What ultimately sets them apart is their people, and the confidence they instill.
It takes years to develop the trust necessary to serve extremely wealthy people, Klausner said. It takes time to learn that a parent is estranged from one of her children, or that a business owner cares more about who ends up with his company than how much he makes from the sale.
And when push comes to shove, a good wealth adviser has to know when to defer to other experts, much like a doctor would.
“Part of this is knowing your limitations. You go to your general practitioner, your trusted physician, but you have an issue that requires a specialist,” Klausner said. “That family doctor is your best friend and confidant. But when it’s time, [he brings] in the expert, the brain surgeon.”
In 2002, veteran Indianapolis banker Al Smith recruited Schlueter to Indianapolis from Fort Wayne to join what was then Bank One’s growing wealth advisory team. Schlueter did well there, and Smith said she “welcomed the opportunity to practice in a little bigger fishbowl.”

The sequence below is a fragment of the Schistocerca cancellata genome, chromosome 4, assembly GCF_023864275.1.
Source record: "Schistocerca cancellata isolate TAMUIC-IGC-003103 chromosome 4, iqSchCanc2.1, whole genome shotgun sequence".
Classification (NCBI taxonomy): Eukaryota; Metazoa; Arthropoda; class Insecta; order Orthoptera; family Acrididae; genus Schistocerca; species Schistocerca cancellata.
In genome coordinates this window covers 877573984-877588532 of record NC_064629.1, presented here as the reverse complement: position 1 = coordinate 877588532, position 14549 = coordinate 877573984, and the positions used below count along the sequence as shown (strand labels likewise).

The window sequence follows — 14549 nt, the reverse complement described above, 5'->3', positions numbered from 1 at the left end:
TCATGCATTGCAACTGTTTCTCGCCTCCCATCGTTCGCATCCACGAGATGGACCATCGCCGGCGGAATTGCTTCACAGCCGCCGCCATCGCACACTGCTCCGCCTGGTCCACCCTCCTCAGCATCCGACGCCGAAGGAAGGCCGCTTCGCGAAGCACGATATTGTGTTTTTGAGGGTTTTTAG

In the last two years, Schlueter really caught the attention of JPMorgan’s higher management when her client portfolio was the top revenue producer in its class for the bank two years running. Schlueter’s promotion followed.
“Cream rises to the top,” Smith said.
Banking gave Schlueter more than her career. She was married late in life, just four years ago. Schlueter met her husband, Stephen Fortunato, on a business trip to New York, where he was working as a bartender at the Waldorf Astoria hotel.
Walking home after drinks at the Rainbow Room atop Rockefeller Center, he sang, “Fly Me to the Moon.”
“And that was pretty much it for me,” Schlueter said.
Fortunato has since moved here and brought along his four daughters. As you’d expect, Schlueter has set up a trust for them. But she’s spent more of her time trying to teach them to think about money as a tool, not an end goal.
“I didn’t know [until I married Fortunato] how important it is to talk to your children about financial values. Not about money, but what’s important for it to do,” she said. “A lot of people go through life and feel like money drags them along.
“When you don’t have enough of it, it’s really hard to put yourself in a place where you feel like you control it, instead of it controls you.”•